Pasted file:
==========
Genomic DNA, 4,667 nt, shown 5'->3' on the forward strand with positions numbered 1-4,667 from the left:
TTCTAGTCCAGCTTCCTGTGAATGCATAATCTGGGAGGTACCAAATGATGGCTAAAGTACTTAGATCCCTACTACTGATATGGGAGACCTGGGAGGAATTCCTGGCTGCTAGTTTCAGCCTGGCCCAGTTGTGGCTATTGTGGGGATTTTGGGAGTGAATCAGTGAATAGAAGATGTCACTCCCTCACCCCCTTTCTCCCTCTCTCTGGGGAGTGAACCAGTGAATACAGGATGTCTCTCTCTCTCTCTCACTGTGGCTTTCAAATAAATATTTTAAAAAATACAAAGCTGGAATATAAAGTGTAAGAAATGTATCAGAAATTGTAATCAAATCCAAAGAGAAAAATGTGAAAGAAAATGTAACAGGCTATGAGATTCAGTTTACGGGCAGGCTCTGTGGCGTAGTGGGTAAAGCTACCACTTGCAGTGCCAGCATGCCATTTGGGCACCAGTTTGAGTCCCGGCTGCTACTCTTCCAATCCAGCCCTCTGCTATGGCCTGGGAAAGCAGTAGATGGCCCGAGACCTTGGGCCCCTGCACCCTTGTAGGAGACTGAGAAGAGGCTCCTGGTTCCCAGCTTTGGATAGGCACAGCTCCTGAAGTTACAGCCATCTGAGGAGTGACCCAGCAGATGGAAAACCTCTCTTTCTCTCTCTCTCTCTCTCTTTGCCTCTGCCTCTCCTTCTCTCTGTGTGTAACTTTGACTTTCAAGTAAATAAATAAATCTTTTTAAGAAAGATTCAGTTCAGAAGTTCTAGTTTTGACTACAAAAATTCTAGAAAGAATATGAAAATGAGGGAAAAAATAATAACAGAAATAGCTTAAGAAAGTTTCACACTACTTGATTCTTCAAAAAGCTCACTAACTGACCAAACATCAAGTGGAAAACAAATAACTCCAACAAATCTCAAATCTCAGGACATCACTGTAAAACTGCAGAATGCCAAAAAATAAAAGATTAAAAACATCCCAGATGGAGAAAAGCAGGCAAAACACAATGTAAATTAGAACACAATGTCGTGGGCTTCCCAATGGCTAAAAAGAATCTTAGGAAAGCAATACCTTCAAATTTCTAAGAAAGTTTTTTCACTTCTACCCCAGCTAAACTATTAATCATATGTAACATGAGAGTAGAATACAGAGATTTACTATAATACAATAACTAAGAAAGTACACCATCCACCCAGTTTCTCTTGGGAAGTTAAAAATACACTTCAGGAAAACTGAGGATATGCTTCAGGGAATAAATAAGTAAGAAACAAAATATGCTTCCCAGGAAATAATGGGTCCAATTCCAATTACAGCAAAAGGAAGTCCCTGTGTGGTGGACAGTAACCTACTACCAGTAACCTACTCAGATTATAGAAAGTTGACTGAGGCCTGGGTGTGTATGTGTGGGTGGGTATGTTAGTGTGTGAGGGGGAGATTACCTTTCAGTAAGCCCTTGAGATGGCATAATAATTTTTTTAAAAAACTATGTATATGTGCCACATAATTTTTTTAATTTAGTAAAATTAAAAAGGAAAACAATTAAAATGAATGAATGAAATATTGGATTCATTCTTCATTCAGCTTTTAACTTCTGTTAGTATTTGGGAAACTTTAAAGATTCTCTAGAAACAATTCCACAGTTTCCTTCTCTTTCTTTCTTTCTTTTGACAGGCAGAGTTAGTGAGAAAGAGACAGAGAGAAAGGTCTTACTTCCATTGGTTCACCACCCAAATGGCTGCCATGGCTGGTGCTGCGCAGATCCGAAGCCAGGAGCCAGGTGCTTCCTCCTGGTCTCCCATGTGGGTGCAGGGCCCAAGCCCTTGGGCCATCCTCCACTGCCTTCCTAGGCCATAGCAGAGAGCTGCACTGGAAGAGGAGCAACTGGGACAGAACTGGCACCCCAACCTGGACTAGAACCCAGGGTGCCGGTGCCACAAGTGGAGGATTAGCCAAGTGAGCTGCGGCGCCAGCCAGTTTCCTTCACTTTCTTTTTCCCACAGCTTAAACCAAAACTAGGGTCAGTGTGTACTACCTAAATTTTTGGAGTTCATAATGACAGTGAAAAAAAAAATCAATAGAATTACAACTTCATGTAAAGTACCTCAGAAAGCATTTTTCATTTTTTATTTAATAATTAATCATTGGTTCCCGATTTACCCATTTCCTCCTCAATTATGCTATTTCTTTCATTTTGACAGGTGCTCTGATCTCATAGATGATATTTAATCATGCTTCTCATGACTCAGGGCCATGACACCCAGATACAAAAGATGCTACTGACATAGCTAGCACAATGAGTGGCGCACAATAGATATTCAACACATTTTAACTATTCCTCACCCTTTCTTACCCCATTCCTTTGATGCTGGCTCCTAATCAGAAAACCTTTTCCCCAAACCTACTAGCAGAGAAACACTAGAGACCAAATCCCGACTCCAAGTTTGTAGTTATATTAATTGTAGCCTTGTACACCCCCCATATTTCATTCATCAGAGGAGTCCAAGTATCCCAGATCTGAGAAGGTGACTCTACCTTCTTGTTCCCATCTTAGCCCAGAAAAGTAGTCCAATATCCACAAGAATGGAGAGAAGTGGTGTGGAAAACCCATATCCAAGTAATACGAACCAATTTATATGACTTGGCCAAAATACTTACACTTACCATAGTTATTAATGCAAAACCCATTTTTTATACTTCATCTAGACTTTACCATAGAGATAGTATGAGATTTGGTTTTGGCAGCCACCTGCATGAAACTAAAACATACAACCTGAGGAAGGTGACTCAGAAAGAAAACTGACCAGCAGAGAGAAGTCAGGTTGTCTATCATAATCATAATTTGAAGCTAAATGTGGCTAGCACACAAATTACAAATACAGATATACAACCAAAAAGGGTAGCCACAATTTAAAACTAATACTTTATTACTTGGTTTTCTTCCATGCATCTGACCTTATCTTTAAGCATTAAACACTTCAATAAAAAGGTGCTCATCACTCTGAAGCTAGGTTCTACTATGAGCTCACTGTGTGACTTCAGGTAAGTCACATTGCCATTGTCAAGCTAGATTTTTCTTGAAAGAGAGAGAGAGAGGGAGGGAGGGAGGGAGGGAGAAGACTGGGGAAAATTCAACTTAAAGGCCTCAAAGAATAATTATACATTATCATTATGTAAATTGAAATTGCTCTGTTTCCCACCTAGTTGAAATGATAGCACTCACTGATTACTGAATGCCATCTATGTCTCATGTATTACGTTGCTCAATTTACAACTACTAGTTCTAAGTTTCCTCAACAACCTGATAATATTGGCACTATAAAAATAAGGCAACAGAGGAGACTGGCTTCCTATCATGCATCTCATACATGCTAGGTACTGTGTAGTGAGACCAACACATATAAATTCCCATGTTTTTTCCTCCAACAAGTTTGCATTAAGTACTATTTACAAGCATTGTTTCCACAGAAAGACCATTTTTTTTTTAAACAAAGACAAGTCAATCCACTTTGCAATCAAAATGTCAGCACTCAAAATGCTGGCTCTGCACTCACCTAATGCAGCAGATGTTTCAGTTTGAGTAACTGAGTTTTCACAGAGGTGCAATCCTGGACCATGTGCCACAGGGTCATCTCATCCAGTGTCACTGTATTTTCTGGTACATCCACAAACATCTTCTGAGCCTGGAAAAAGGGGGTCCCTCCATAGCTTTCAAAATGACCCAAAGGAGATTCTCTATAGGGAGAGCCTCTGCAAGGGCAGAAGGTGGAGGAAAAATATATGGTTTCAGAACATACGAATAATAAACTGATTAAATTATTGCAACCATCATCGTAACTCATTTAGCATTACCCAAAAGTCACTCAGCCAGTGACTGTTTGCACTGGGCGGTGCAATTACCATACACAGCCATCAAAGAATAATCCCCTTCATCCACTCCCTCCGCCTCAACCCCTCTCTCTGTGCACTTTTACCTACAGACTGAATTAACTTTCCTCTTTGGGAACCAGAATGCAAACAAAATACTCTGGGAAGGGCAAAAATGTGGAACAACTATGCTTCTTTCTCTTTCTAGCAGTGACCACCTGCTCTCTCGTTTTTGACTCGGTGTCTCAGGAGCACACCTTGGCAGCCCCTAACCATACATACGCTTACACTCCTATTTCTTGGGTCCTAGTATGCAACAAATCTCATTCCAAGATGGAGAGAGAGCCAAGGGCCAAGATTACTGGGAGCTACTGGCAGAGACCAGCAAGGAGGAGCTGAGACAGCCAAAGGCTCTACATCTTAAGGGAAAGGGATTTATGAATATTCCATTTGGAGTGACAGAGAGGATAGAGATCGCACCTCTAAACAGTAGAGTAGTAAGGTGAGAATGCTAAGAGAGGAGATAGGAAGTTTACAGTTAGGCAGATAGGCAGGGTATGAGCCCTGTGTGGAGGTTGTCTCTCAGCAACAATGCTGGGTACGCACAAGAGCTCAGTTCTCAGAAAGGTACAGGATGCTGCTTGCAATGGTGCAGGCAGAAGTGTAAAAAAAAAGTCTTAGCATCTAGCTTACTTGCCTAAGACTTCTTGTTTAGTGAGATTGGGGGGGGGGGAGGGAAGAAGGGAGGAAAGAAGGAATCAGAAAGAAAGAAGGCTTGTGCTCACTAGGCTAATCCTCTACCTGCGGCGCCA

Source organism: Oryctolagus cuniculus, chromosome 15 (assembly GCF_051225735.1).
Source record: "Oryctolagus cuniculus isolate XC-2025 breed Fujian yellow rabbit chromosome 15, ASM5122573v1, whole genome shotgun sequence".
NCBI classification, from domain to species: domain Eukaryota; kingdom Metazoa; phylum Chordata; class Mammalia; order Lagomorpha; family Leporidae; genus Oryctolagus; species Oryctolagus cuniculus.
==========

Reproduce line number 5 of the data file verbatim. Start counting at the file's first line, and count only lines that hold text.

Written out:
NCBI classification, from domain to species: domain Eukaryota; kingdom Metazoa; phylum Chordata; class Mammalia; order Lagomorpha; family Leporidae; genus Oryctolagus; species Oryctolagus cuniculus.